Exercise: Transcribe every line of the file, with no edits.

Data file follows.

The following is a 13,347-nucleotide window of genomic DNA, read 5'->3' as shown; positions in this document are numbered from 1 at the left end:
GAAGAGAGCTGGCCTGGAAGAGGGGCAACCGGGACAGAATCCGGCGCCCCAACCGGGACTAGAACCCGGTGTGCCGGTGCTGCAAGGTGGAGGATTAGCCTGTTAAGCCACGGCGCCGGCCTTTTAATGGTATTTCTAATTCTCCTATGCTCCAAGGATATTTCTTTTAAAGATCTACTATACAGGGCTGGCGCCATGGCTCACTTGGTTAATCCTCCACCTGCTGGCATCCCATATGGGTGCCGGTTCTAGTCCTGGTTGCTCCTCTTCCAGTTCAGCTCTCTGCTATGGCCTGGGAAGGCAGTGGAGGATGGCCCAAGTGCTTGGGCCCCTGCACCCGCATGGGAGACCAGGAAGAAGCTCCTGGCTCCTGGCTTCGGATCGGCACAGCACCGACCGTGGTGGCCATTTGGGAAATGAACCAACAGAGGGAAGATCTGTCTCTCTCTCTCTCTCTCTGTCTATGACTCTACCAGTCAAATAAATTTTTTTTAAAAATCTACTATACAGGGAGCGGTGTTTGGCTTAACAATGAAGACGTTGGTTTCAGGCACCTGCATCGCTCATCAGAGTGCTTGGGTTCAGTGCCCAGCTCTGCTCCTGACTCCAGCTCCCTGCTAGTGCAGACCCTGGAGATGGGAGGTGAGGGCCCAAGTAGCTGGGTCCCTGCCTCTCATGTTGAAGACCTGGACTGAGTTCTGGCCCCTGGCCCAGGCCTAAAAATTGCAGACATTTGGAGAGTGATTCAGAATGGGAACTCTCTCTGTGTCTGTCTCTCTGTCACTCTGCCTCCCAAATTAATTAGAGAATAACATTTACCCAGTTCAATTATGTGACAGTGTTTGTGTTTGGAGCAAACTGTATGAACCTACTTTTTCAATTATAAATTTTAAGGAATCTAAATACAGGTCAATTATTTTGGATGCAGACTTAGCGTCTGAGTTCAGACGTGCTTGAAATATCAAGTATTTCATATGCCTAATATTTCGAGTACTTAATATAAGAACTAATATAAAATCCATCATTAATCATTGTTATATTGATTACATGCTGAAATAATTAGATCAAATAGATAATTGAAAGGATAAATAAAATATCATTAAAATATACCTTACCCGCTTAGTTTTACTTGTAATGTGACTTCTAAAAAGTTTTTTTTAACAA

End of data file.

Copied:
The following is a 13,347-nucleotide window of genomic DNA, read 5'->3' as shown; positions in this document are numbered from 1 at the left end:
GAAGAGAGCTGGCCTGGAAGAGGGGCAACCGGGACAGAATCCGGCGCCCCAACCGGGACTAGAACCCGGTGTGCCGGTGCTGCAAGGTGGAGGATTAGCCTGTTAAGCCACGGCGCCGGCCTTTTAATGGTATTTCTAATTCTCCTATGCTCCAAGGATATTTCTTTTAAAGATCTACTATACAGGGCTGGCGCCATGGCTCACTTGGTTAATCCTCCACCTGCTGGCATCCCATATGGGTGCCGGTTCTAGTCCTGGTTGCTCCTCTTCCAGTTCAGCTCTCTGCTATGGCCTGGGAAGGCAGTGGAGGATGGCCCAAGTGCTTGGGCCCCTGCACCCGCATGGGAGACCAGGAAGAAGCTCCTGGCTCCTGGCTTCGGATCGGCACAGCACCGACCGTGGTGGCCATTTGGGAAATGAACCAACAGAGGGAAGATCTGTCTCTCTCTCTCTCTCTCTGTCTATGACTCTACCAGTCAAATAAATTTTTTTTAAAAATCTACTATACAGGGAGCGGTGTTTGGCTTAACAATGAAGACGTTGGTTTCAGGCACCTGCATCGCTCATCAGAGTGCTTGGGTTCAGTGCCCAGCTCTGCTCCTGACTCCAGCTCCCTGCTAGTGCAGACCCTGGAGATGGGAGGTGAGGGCCCAAGTAGCTGGGTCCCTGCCTCTCATGTTGAAGACCTGGACTGAGTTCTGGCCCCTGGCCCAGGCCTAAAAATTGCAGACATTTGGAGAGTGATTCAGAATGGGAACTCTCTCTGTGTCTGTCTCTCTGTCACTCTGCCTCCCAAATTAATTAGAGAATAACATTTACCCAGTTCAATTATGTGACAGTGTTTGTGTTTGGAGCAAACTGTATGAACCTACTTTTTCAATTATAAATTTTAAGGAATCTAAATACAGGTCAATTATTTTGGATGCAGACTTAGCGTCTGAGTTCAGACGTGCTTGAAATATCAAGTATTTCATATGCCTAATATTTCGAGTACTTAATATAAGAACTAATATAAAATCCATCATTAATCATTGTTATATTGATTACATGCTGAAATAATTAGATCAAATAGATAATTGAAAGGATAAATAAAATATCATTAAAATATACCTTACCCGCTTAGTTTTACTTGTAATGTGACTTCTAAAAAGTTTTTTTTAACAA